Protect yourself against online scams during lockdown

The global Covid-19 pandemic has forced people to change the way they live. To comply with Lockdown restrictions, work and business transactions are being conducted almost exclusively online. Unfortunately, scammers have taken notice. These cybercriminals have updated their fraudulent online tactics to cash-in on the pandemic. The scams can take various forms, each designed to target unsuspecting online users. Here are a few examples of the despicable tactics seen in use recently:

  1. Fake calls and texts: Scammers create fake emails or texts, which mimic the look and feel of legitimate institutions, to trick you into sharing valuable personal information like bank account details, ID numbers, passwords etc.

  2. Online scams: Email scams that trick people into opening malicious attachments or clicking on links that allow scammers to steal your passwords, ID numbers, and bank details.

  3. Donation scams: There have been reports of thieves taking money from consumers by claiming they are collecting money for charities or NGOs.

  4. Fraudulent online loan sharks: Illegal money lenders are preying on people's financial hardships, charging exorbitant interest rates for loans.

  5. Fake vouchers and refunds: Scammers are offering fake vouchers for groceries or refunds on bank transactions, just to get unsuspecting South Africans to share their personal information.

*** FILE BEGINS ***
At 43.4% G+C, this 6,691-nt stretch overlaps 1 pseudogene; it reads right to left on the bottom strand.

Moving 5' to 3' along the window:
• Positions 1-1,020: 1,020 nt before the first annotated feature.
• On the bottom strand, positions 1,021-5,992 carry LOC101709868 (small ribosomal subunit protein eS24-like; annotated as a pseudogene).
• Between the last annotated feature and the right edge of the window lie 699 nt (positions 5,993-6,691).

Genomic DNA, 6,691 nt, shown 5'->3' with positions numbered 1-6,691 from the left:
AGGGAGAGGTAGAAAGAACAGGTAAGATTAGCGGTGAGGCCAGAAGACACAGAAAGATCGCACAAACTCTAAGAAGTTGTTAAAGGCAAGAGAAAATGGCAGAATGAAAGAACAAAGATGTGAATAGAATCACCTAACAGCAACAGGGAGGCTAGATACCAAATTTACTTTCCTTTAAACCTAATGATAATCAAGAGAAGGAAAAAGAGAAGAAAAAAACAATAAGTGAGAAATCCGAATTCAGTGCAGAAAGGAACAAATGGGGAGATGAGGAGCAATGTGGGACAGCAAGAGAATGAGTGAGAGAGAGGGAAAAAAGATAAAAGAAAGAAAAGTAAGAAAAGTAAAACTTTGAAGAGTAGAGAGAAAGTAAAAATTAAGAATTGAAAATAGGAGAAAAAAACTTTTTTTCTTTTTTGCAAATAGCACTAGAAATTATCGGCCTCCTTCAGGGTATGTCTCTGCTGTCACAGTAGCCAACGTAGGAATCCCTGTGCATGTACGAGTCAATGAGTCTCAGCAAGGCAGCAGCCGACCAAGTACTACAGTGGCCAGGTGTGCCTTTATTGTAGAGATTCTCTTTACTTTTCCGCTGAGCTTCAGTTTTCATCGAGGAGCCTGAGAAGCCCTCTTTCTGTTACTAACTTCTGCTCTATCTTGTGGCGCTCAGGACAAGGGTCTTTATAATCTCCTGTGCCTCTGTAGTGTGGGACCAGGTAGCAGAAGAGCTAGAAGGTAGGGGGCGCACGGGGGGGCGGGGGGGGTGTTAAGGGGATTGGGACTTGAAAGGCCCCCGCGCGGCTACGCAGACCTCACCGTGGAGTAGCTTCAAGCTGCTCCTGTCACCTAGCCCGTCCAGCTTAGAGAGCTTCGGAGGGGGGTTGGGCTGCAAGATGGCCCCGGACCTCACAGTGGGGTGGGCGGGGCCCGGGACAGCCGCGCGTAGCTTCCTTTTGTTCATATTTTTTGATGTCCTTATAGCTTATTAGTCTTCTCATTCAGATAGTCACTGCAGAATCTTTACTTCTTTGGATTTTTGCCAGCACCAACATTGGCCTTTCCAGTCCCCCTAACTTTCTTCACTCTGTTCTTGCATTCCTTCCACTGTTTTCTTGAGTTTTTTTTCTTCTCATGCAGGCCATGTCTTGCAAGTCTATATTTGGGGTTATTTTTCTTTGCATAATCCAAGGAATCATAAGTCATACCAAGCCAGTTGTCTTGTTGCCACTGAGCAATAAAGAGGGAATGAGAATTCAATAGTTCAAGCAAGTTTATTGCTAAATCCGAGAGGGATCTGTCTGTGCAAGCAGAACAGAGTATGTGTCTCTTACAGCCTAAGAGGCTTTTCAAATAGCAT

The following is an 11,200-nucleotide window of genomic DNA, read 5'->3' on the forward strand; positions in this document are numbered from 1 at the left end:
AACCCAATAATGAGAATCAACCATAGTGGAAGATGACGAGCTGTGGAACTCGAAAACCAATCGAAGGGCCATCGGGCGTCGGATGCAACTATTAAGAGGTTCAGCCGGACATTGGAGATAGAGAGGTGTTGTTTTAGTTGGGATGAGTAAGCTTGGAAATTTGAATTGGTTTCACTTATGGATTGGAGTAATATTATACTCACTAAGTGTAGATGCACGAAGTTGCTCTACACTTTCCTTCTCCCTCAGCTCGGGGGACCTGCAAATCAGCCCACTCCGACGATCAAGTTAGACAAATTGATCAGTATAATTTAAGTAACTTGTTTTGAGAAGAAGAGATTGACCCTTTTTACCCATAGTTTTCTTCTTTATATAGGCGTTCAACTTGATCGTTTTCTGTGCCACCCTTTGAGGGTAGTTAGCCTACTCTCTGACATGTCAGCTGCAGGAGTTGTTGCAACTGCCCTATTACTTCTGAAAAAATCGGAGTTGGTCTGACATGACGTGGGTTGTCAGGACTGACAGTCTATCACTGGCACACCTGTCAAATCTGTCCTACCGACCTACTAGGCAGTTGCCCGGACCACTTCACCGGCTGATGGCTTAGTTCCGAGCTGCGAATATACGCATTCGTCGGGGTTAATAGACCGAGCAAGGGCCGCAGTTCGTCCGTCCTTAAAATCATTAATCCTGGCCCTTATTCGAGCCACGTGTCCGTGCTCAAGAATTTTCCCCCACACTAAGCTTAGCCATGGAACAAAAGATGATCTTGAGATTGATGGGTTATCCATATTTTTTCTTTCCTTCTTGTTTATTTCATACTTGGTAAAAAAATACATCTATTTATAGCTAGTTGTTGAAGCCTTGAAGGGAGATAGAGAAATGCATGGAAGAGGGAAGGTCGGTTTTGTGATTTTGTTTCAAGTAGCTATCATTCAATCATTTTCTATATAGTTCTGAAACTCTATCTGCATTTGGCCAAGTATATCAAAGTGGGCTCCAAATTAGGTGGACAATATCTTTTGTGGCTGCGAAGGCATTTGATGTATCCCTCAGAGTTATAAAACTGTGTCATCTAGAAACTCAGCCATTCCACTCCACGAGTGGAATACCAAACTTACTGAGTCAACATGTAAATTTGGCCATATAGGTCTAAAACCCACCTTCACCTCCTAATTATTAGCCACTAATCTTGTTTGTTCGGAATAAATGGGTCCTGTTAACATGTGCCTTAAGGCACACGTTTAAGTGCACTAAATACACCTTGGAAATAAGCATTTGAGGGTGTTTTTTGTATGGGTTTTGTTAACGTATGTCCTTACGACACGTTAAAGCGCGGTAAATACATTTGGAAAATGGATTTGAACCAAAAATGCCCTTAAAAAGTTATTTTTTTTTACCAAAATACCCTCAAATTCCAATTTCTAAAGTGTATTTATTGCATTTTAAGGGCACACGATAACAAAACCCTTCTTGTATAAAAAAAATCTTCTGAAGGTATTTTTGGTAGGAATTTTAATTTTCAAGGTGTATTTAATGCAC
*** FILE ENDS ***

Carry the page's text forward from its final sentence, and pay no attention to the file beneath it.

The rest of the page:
These are just a few of the examples of how scammers are taking advantage of the difficult time the world is going through. It is therefore important to learn how to protect yourself from being a victim of these scams. Here are 7 tips that will help you safeguard yourself.

  1. Be aware of any suspicious emails or any other unusual electronic activity that may come across your screens, phones, and emails.
  2. Do not click on any unfamiliar or suspicious links, or comply with requests for sensitive/private information, unless you are 100% sure you can trust the source.
  3. Be aware of disinformation campaigns and hoaxes, particularly on social media.
  4. Make sure your password for each critical site is strong and unique. Use multi-factor authentication wherever possible. This means combining your username and password with something that you own, such as a One Time Password app on your phone.
  5. Apply all basic security features. Keep your operating system, plug-ins, and anti-virus software up to date and apply security patches when necessary.
  6. Secure your home Wi-Fi network.
  7. Use a virtual private network (VPN) which provides a secure tunnel for all your internet traffic, preventing criminals from intercepting your data.

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